Lesson Plan #8 – Watershed Clean Up



Students will understand how and why our pollution ends up in our natural waterways.


Wherever people live, there is a watershed. A watershed is an area where rain, snow and other water drains from the land into a common waterway. Drainage systems are part of every watershed and consists of a network of ground

water, streams and rivers that channel the water, sediment and other materials to a common waterway and eventually into the ocean. Runoff is the water in a watershed that flows across the ground and picks up extra materials in its path such as fertilizers, car oil and pet waste. Pollutants can be categorized into point source and non-point source. Point source pollution occurs when pollutants are discharged from a identifiable source, like a pipe, a well or a ditch. Non-point source pollution does not originate from one location but multiple sources or a large area. Examples include fertilizers from farms, oil from cars, toxic materials from factories and industries, salt from snow removal, sediment from construction, and bacteria from livestock. Non-point source pollution can also originate from people as the choices we make at home, such as the soap from washing your car which, goes directly into the street drains and will flow directly into a nearby water source. People can easily reduce their non-point source pollution by being aware of their actions. Using a carwash to wash your car, purchasing organic or biodegradable pesticides, disposing of oil, antifreeze, and keeping pet waste out of the streets are all ways to reduce pollution in our watersheds.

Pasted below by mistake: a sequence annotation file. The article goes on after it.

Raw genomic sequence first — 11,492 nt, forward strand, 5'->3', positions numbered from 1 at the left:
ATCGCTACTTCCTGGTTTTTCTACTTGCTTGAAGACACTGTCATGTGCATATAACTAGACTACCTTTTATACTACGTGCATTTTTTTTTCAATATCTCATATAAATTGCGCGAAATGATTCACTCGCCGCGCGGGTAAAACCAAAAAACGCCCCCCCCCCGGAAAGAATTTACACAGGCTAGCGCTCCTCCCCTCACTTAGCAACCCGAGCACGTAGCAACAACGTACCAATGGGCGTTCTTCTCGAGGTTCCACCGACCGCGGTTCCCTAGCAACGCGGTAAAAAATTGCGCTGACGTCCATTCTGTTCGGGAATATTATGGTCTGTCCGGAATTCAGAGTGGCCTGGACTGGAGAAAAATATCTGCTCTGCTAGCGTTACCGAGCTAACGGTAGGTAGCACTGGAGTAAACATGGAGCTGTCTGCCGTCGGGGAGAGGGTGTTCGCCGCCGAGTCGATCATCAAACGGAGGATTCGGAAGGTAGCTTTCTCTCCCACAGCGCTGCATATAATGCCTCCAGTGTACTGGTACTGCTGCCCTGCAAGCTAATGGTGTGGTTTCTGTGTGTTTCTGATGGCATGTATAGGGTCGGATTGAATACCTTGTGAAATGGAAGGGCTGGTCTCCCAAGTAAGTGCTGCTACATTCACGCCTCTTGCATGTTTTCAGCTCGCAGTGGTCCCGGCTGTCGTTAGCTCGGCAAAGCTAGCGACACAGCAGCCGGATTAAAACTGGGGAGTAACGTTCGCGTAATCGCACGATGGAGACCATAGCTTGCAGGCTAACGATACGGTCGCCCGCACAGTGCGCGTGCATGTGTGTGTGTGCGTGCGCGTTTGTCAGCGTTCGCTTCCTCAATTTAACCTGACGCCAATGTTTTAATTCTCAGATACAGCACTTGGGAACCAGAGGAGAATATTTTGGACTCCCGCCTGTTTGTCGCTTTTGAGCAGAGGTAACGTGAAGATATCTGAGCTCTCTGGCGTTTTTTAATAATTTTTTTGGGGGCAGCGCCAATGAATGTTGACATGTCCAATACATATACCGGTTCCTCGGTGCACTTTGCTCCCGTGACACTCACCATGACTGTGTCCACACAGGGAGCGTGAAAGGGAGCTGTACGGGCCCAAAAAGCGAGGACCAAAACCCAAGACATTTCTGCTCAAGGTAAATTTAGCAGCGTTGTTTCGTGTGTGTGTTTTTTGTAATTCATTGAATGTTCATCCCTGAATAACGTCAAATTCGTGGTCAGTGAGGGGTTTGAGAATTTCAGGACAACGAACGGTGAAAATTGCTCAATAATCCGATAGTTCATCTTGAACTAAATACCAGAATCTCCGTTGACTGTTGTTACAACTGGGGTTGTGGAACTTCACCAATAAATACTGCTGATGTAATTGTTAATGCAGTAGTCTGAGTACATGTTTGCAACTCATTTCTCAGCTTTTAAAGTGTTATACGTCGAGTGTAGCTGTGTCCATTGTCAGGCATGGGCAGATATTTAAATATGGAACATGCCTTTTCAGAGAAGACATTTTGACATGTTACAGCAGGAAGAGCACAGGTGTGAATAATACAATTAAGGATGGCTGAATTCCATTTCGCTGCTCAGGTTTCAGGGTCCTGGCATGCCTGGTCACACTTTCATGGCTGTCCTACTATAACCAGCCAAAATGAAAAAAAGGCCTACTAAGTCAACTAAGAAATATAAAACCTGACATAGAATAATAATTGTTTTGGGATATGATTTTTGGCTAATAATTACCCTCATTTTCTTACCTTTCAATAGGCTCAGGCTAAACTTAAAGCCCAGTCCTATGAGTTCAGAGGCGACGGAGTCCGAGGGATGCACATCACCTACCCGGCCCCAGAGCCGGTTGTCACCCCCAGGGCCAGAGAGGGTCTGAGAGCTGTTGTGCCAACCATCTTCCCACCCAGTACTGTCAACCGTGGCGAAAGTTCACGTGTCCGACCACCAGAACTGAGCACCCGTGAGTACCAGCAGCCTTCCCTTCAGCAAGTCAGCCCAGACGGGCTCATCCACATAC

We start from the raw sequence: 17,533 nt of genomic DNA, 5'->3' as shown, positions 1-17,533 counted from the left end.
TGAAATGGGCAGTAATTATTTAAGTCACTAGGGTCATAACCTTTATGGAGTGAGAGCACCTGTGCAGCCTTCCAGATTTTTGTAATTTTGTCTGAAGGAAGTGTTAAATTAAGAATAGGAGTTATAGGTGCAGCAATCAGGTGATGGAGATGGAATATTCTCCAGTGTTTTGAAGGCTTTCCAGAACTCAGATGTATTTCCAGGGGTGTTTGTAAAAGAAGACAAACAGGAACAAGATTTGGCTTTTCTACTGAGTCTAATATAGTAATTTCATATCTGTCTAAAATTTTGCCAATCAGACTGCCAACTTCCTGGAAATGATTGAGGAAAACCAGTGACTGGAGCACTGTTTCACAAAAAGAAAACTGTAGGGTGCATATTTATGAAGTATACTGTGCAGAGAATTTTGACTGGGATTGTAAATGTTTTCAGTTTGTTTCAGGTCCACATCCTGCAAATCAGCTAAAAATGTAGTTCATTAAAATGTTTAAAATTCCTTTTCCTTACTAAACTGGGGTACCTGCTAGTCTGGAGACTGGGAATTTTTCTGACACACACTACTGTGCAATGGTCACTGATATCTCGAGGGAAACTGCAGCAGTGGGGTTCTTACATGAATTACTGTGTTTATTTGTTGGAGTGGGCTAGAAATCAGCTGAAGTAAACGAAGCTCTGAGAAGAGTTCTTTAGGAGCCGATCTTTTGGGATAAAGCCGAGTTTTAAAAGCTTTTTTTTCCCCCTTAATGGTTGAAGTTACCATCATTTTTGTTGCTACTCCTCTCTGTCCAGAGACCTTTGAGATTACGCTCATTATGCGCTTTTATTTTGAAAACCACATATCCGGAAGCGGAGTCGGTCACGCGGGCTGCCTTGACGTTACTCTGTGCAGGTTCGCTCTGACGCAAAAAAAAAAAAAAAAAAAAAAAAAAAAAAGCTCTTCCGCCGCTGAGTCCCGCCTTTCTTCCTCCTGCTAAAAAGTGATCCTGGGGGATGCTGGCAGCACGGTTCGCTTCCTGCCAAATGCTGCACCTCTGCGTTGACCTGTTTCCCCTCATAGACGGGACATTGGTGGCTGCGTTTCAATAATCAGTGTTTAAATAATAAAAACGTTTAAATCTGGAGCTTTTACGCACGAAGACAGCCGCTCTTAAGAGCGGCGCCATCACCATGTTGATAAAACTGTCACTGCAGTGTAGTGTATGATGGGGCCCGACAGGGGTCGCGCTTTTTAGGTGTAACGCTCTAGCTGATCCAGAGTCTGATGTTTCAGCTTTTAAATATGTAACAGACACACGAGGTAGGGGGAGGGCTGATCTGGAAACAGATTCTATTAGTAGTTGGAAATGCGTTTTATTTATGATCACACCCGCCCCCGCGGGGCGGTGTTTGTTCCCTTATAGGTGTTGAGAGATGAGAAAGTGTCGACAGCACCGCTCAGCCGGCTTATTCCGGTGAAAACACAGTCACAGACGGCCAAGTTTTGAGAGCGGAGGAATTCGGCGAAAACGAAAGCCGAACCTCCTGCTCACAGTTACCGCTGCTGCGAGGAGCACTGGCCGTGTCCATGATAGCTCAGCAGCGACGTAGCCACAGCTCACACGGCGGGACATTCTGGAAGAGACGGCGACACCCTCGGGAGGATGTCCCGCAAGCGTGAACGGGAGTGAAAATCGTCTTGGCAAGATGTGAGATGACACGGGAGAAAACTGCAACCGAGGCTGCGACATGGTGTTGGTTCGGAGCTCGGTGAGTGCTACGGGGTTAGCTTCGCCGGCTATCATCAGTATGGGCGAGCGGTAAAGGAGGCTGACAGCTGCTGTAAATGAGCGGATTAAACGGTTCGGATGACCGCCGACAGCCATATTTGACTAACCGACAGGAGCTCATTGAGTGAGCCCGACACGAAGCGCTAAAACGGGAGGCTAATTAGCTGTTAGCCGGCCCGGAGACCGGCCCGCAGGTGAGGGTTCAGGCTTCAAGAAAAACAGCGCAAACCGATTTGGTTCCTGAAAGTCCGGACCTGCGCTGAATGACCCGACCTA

What is a watershed?

How does human pollution end up in the waterways?

What is point source pollution? What is non point source pollution?

What actions can humans take to keep a watershed healthy?

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